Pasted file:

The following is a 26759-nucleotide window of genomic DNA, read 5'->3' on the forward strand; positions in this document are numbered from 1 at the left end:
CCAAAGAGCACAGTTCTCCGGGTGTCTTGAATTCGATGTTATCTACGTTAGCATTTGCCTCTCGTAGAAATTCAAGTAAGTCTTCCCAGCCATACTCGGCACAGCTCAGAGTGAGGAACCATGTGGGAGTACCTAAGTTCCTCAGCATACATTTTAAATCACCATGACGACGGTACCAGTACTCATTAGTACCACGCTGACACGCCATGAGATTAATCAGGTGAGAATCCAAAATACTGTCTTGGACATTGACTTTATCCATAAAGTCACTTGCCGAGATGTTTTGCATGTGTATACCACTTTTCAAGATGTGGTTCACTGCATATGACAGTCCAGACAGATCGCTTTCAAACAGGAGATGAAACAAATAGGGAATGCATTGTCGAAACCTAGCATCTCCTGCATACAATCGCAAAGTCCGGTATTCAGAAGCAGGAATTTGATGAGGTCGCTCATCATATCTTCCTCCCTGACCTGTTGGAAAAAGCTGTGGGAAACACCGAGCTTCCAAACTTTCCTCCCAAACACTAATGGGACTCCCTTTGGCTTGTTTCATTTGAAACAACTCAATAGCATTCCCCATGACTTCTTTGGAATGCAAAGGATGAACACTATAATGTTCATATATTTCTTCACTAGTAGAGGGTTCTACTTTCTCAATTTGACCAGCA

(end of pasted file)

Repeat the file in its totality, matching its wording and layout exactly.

The following is a 26759-nucleotide window of genomic DNA, read 5'->3' on the forward strand; positions in this document are numbered from 1 at the left end:
CCAAAGAGCACAGTTCTCCGGGTGTCTTGAATTCGATGTTATCTACGTTAGCATTTGCCTCTCGTAGAAATTCAAGTAAGTCTTCCCAGCCATACTCGGCACAGCTCAGAGTGAGGAACCATGTGGGAGTACCTAAGTTCCTCAGCATACATTTTAAATCACCATGACGACGGTACCAGTACTCATTAGTACCACGCTGACACGCCATGAGATTAATCAGGTGAGAATCCAAAATACTGTCTTGGACATTGACTTTATCCATAAAGTCACTTGCCGAGATGTTTTGCATGTGTATACCACTTTTCAAGATGTGGTTCACTGCATATGACAGTCCAGACAGATCGCTTTCAAACAGGAGATGAAACAAATAGGGAATGCATTGTCGAAACCTAGCATCTCCTGCATACAATCGCAAAGTCCGGTATTCAGAAGCAGGAATTTGATGAGGTCGCTCATCATATCTTCCTCCCTGACCTGTTGGAAAAAGCTGTGGGAAACACCGAGCTTCCAAACTTTCCTCCCAAACACTAATGGGACTCCCTTTGGCTTGTTTCATTTGAAACAACTCAATAGCATTCCCCATGACTTCTTTGGAATGCAAAGGATGAACACTATAATGTTCATATATTTCTTCACTAGTAGAGGGTTCTACTTTCTCAATTTGACCAGCA